Like all vaccines, the shingles vaccine can cause side effects, but they're generally mild and don't last long.
Common side effects of the shingles vaccine, which occur in at least 1 in 10 people, are:
- redness, pain, swelling, itching, warmth and bruising at the injection site
If any side effects carry on for longer than a few days, speak to your GP or practice nurse.
Tell your GP if you develop a rash after having the shingles vaccination.
Catching chickenpox from the shingles vaccine
Very occasionally, a person has developed chickenpox following shingles vaccination (fewer than 1 in 10,000 individuals).
Allergic reaction to shingles vaccination
There is a very small chance of a severe allergic reaction (anaphylaxis) to the shingles vaccine, as there is with other vaccines.
Anaphylaxis is very serious and potentially life-threatening, but it can be treated. All healthcare staff that deliver vaccinations are trained in this. With prompt treatment, people fully recover from anaphylaxis.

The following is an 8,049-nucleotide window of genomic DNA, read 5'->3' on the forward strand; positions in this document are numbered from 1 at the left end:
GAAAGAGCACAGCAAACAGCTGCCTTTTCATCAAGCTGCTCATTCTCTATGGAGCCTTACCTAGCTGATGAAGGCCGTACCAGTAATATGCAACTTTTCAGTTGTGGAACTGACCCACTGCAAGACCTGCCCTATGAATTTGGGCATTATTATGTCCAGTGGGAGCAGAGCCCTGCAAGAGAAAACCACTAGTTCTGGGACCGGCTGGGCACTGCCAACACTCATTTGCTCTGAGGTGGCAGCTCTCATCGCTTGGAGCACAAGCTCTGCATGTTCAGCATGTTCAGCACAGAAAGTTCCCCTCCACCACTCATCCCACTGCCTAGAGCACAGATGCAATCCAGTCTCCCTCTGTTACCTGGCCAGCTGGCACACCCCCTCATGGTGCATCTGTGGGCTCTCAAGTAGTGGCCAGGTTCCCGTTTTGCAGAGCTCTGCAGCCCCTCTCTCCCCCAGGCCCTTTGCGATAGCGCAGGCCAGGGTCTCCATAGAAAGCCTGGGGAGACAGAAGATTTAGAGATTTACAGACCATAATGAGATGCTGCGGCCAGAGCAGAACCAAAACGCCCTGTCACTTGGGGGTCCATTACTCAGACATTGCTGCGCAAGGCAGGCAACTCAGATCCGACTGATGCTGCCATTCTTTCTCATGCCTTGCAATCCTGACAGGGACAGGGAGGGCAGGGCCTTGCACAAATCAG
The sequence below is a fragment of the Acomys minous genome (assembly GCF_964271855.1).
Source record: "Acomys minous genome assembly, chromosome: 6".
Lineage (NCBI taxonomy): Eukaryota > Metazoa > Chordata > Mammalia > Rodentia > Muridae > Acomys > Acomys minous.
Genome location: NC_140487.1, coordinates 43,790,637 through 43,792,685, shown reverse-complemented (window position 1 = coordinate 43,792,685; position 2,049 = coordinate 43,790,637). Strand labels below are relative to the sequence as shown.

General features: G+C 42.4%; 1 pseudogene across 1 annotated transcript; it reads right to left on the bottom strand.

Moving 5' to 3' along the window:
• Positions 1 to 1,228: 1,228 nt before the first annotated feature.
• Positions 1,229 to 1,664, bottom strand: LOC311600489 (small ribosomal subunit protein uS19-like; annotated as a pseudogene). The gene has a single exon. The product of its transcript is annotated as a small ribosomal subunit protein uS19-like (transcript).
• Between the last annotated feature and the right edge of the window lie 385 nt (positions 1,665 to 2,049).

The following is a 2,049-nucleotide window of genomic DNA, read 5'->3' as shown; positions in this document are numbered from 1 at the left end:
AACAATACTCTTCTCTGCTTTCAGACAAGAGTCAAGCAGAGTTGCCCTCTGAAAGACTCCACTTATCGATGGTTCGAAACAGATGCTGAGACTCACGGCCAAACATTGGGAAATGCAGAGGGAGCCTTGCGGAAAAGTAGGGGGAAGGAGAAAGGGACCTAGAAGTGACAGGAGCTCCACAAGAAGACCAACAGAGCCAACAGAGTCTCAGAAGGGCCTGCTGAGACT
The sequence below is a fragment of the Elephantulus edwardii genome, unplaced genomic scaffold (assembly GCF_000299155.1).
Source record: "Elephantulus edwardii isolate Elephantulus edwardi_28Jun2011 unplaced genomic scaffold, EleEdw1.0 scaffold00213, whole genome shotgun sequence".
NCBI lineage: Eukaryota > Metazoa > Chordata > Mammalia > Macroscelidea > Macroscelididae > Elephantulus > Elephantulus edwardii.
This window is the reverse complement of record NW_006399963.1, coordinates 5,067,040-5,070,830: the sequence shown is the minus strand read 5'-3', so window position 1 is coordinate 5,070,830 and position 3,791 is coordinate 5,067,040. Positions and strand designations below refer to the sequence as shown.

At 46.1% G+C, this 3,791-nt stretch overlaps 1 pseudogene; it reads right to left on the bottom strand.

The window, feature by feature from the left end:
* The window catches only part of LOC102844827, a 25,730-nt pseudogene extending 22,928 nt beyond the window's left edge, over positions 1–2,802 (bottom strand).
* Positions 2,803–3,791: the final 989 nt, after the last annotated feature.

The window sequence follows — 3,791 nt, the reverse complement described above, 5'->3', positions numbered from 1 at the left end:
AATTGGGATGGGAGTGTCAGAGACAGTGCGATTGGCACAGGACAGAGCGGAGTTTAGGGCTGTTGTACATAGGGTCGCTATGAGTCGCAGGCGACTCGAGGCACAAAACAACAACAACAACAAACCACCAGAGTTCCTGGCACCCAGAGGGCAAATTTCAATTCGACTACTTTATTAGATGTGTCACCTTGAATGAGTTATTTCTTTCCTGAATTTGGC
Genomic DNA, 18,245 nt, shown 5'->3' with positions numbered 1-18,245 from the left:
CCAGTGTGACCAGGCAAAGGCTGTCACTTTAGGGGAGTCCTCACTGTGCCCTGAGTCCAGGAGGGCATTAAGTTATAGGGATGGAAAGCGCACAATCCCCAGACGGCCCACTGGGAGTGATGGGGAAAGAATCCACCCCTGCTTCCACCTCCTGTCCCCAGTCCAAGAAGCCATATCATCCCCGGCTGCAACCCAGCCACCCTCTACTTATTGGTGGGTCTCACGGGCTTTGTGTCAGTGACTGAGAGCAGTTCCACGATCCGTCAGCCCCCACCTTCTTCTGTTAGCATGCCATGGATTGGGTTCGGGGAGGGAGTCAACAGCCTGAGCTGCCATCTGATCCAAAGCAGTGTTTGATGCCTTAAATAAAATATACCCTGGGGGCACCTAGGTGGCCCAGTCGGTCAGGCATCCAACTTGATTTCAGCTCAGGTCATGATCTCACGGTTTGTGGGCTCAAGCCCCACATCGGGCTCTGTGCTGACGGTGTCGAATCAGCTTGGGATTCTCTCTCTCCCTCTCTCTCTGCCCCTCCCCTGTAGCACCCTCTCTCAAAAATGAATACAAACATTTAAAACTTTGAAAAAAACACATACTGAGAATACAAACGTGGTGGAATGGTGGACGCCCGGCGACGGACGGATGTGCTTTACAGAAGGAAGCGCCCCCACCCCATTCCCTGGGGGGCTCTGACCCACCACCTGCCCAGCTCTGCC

The risk of having a severe allergic reaction after vaccination has been estimated at around 1 in 900,000 (a little more than 1 in a million).
Monitoring the safety and side effects of the shingles vaccine
The Yellow Card Scheme allows you to report suspected side effects from a vaccine. It's run by a medicines safety watchdog called the Medicines and Healthcare products Regulatory Agency (MHRA).
Find out how to report a vaccine side effect.
You can read more about the side effects of the shingles vaccine in the patient information leaflet for Zostavax (PDF, 171kb).
Page last reviewed: 6 July 2018
Next review due: 6 July 2021